U.S. Military Still Considers Attempted Suicide a Crime

Thursday, November 29, 2012
Lazzaric Caldwell (photo: Denis Poroy, AP)

At a time when the US military is dealing with an epidemic of suicides, military leaders are insisting those who attempt to kill themselves should be punished.


The military has considered attempted suicide a crime since World War II, and this statute has not been seriously challenged in the courts since the Gulf War of 1990-1991, at which time it was upheld.


But the United States Court of Appeals for the Armed Forces will hear a case next week of a discharged Marine who tried to kill himself, and decide whether his punishment—and the statute—should stand.


Lazzaric T. Caldwell admitted to his superiors that he slit his wrists in January 2010 while stationed in Okinawa, Japan. He pleaded guilty to attempting suicide and was sentenced to 180 days in the brig. He also received a bad-conduct discharge, which bars him from receiving mental health benefits.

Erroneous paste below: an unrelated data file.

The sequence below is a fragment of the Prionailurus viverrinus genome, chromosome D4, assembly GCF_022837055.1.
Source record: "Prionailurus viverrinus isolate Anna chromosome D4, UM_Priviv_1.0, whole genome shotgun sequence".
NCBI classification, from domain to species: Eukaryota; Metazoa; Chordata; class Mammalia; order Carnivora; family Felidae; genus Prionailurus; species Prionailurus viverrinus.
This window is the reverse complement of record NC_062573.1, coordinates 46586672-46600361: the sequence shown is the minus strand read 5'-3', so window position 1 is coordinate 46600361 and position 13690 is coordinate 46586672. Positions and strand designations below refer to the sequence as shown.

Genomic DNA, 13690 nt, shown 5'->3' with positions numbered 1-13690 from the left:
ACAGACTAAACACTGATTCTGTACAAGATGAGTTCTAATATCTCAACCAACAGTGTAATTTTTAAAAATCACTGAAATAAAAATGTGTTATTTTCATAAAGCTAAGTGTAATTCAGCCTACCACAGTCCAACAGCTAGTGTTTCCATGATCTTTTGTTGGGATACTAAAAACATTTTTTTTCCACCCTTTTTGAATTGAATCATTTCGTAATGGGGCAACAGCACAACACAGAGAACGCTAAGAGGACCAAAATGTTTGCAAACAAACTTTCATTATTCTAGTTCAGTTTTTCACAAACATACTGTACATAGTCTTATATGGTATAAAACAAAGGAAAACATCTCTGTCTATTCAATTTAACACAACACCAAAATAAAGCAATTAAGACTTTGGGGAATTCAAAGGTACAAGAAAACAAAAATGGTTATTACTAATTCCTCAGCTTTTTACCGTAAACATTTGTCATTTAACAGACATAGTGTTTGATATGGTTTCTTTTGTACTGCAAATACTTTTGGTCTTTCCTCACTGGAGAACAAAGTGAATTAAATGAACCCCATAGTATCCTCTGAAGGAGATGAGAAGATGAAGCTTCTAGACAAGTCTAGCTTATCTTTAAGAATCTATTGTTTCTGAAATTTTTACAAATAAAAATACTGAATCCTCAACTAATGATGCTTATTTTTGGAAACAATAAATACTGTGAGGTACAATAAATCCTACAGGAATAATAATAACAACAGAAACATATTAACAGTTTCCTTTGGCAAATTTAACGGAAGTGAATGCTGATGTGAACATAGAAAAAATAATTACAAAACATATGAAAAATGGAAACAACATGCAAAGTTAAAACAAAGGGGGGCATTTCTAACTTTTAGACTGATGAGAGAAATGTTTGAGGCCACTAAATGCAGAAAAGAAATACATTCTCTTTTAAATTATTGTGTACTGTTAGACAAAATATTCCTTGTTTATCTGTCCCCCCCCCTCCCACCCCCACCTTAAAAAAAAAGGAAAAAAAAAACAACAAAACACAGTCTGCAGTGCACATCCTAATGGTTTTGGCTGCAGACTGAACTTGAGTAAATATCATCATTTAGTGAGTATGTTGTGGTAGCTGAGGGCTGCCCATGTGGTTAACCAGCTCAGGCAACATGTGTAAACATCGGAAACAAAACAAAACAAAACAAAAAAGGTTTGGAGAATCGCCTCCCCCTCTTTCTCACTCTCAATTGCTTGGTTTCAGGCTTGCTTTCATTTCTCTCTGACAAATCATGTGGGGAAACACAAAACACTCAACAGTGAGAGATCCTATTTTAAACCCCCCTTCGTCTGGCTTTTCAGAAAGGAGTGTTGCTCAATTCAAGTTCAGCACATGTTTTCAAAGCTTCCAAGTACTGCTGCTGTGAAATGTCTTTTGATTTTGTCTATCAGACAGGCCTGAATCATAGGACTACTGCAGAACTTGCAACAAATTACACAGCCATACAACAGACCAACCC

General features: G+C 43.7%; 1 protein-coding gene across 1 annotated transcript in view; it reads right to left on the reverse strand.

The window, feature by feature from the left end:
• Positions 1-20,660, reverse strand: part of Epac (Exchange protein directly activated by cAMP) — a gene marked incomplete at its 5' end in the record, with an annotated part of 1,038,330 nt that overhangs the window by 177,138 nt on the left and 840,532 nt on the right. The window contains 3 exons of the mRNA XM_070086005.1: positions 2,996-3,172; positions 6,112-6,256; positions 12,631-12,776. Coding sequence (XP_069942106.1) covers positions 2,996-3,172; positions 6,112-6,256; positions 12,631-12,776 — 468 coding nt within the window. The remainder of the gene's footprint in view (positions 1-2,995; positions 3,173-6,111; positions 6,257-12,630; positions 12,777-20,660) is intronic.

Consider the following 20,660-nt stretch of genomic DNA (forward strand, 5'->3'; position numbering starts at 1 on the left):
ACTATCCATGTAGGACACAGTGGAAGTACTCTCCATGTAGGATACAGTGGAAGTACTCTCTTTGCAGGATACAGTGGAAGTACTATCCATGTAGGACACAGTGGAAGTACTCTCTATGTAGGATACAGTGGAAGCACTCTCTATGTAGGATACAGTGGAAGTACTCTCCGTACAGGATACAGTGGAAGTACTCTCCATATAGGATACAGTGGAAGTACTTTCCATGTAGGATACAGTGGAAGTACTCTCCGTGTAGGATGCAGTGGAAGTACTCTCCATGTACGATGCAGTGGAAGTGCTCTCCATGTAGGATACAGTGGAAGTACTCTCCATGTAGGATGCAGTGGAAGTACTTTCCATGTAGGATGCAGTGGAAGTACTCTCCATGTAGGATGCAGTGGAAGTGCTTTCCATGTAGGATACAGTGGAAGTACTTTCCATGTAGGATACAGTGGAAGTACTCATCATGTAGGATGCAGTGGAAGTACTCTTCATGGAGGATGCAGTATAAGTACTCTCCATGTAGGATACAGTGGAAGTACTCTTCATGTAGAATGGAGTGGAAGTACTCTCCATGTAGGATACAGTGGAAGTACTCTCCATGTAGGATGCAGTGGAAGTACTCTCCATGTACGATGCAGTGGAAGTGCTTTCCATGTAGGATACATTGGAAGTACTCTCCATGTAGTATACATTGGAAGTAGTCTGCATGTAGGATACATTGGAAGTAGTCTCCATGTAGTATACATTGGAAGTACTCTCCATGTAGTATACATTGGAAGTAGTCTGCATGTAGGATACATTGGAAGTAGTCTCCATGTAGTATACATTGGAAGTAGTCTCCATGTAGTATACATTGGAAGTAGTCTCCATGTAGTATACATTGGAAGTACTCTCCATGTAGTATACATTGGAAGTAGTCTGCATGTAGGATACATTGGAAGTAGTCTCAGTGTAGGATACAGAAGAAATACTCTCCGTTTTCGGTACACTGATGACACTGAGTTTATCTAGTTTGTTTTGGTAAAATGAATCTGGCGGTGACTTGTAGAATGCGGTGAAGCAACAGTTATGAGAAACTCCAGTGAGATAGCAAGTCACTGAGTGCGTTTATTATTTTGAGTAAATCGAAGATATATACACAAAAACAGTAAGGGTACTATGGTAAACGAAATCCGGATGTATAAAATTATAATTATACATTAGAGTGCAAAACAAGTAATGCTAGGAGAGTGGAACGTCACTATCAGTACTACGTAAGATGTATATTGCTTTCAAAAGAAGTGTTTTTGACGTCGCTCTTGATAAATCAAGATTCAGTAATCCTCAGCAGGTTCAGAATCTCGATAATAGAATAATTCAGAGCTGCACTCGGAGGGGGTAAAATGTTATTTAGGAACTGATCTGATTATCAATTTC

His lawyers contend that his guilty plea be thrown out, on grounds that it is wrong to punish troops whose mental problems cause them to attempt suicide, especially at a time when suicide rates are soaring.


The U.S. Army and Navy have recorded record highs this year for suicides, with the Marine Corps and Air Force not far behind.


The military, however, insists the statute needs to remain in order to help retain discipline within the ranks.

-Noel Brinkerhoff


To Learn More:

Military Court to Review Rule Making Suicide Attempt a Crime (by Tony Perry, Los Angeles Times)

Military Appeals Court to Decide: Was Marine’s Suicide Attempt a Crime? (by Michael Doyle,  McClatchy Newspapers )

Army and Navy Set Suicide Records (by Noel Brinkerhoff, AllGov)


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